Listeria outbreak: Why did my wife have to die?

By Anna Ferrick

The husband of a woman who died during last year's listeria outbreak is demanding to know why a life-saving brochure was not given to his wife during her hospital treatment.

Robin Hutchinson said at his request, the brochure called Avoiding Listeria, which was issued by the Ministry of Health and contained information on the food-borne illness, was now routinely handed out to immuno-suppressed patients both at Hawke's Bay Hospital and nationwide.

Patricia Hutchinson had been in and out of Hawke's Bay Hospital from February to May 2012 for issues relating to Crohns disease, which she was diagnosed with in November 2011.

She was prescribed azathioprine, an immuno-suppressant, to help with issues related to Crohns disease.

Mr Hutchinson said they discussed the side effects of the drug with a doctor but were at no time told that the drug could increase her risk of attracting infections, including listeria.

During various stints in hospital with Crohns-related issues, Mrs Hutchinson ate hospital food, including cold meats.

The brochure lists cold meats as an "unsafe" food for people who are at serious risk of attracting the illness.

Mrs Hutchinson was diagnosed with listeriosis on May 18. She had been admitted to hospital a week earlier suffering stroke-like symptoms.

After Mrs Hutchinson had contracted listeria, Mr Hutchinson was approached by a Ministry of Health investigator to identify where the bacteria could have been contracted from.

At the end of the meeting, she handed Mr Hutchinson the pamphlet.

"Well, I almost hit the roof. If there was this information around, this life-saving information, why were we not given it? It's no use to me after she has already got listeria," he said.

"I have never made a complaint saying that the specialist did wrong. My complaint is that a standard pamphlet was not given to me. I expected him to take two seconds, no longer, to hand over a brochure, especially prepared for this purpose by the Ministry of Health. I can't understand that."

Mrs Hutchinson fell deep into a coma as the month progressed. Doctors warned that every day she remained in a coma, her chances of survival became slimmer .

On June 5 he made the decision to switch off the life support keeping his wife of 46 years alive.

For the past year, he kept quiet about his experience.

He penned a letter to the DHB with three demands - an apology, an assurance the brochure be handed out to every patient with a lowered immunity, and costs to cover his wife's funeral.

So far the first two requests had been met.

ACC and the health and disability commissioner declined his request to cover funeral costs but a review was scheduled for August 15. Mr Hutchinson said he has no doubt his wife contracted listeria from the hospital and it was the hospital's responsibility to make sure his wife was not being fed foods that could compromise her health.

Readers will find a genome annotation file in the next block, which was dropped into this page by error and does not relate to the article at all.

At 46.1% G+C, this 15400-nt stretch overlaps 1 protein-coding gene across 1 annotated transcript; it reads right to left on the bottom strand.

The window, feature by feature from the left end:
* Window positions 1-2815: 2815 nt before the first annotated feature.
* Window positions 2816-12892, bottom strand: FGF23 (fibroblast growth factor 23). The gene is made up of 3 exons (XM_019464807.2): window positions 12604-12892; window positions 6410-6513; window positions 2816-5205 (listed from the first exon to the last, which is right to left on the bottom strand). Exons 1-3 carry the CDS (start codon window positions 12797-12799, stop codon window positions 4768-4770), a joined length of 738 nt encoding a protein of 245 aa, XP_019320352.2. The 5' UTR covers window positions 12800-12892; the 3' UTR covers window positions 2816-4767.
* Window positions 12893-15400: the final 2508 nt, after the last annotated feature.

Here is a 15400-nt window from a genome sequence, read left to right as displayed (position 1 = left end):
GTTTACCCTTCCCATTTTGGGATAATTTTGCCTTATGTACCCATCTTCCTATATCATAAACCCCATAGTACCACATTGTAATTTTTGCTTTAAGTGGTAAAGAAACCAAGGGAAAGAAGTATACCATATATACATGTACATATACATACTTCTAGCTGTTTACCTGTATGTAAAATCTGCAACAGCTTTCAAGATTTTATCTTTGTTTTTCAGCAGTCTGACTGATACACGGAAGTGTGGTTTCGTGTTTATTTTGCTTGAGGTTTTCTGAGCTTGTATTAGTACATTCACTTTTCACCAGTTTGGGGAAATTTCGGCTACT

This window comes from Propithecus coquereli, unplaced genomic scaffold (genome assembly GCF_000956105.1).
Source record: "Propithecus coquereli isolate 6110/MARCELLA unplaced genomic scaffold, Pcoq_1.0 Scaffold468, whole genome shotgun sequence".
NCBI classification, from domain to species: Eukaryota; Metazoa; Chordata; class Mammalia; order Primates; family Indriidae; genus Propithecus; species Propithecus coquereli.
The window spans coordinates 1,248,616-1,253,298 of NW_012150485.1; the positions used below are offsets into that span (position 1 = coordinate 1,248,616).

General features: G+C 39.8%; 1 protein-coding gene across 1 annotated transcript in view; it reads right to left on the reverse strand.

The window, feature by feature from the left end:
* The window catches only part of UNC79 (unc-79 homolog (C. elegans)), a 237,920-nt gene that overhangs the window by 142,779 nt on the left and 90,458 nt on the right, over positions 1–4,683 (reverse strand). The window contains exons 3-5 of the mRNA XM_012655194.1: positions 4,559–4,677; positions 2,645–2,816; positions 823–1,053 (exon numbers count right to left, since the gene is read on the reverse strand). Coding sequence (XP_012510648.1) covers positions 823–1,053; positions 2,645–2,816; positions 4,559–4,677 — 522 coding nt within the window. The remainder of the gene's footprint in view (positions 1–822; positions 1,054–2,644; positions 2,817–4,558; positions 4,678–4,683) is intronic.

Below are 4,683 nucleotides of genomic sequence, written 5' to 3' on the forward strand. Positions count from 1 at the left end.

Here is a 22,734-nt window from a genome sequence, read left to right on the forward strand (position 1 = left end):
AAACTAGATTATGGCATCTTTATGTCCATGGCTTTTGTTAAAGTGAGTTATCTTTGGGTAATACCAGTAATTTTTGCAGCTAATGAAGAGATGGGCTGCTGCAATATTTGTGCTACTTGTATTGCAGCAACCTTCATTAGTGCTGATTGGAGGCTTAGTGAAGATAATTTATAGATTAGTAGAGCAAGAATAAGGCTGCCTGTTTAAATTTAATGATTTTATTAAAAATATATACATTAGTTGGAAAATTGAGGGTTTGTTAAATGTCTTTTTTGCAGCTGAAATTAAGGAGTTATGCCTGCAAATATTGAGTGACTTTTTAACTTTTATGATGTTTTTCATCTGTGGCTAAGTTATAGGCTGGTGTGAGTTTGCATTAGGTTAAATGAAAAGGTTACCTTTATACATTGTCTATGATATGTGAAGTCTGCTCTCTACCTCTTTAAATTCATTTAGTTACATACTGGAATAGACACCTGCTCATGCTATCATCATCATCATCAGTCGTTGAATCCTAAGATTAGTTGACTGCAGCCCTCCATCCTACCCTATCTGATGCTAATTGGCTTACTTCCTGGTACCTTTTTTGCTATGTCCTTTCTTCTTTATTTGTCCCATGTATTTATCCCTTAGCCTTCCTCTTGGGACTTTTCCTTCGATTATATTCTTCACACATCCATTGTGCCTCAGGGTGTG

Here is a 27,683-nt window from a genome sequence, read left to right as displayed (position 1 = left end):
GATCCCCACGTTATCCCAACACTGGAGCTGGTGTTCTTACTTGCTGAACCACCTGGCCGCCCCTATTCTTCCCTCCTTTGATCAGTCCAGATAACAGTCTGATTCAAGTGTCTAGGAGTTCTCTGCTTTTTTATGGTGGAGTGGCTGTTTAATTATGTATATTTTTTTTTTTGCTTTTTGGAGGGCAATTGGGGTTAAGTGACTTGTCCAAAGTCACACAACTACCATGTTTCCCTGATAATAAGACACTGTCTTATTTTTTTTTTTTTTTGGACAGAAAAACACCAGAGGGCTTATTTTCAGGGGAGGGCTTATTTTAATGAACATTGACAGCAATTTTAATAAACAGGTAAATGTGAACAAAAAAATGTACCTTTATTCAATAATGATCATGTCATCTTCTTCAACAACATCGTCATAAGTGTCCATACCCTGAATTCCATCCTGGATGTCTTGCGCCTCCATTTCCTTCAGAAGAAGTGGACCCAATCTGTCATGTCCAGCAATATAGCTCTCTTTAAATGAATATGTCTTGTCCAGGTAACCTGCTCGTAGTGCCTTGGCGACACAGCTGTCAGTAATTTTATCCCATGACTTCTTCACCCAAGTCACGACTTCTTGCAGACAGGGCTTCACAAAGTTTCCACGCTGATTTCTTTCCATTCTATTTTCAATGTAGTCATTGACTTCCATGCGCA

"It's an error that cost at least my wife her life.

"Had she been told there were foods that put her at serious risk, that's Ministry of Health terminology not mine, we wouldn't have eaten them.

"When there were offers of ham sandwiches, if that's what the contaminated substance was, if she had known she shouldn't eat that, she would have declined it and had an alternative dish. She was denied that choice."

He said the fact that the Hawke's Bay Hospital and the other hospitals nationwide are now supplying the information to patients and are monitoring the diets of individual patients means they should have been doing it all along.

"Why did it take two deaths to get them to do that?"

An investigation was launched following the death of Mr Hutchinson's wife and an 81-year-old patient who also died from listeria in the Hawke's Bay Hospital.

During the investigation, listeria was found in chilled, ready-to-eat meats supplied to the hospital by a Napier-based company.

Charges have been laid against the company and are due to be heard in Napier District Court this week.

Last week, DHB chief executive Kevin Snee told Hawke's Bay Today the hospital no longer provided chilled pre-cooked meat to patients.

"HBDHB kitchens now cook the meat that will be used as cold meat, and it has developed a policy that gives guidance to help nursing staff identify patients that need a special diet that eliminates foods which have a listeria risk."

It's too little too late for Mr Hutchinson, whose questions remain.

"Why were the HBDHB serving contaminated meat to my wife when they knew of the risks associated with immune suppressed patients?"

- Hawkes Bay Today

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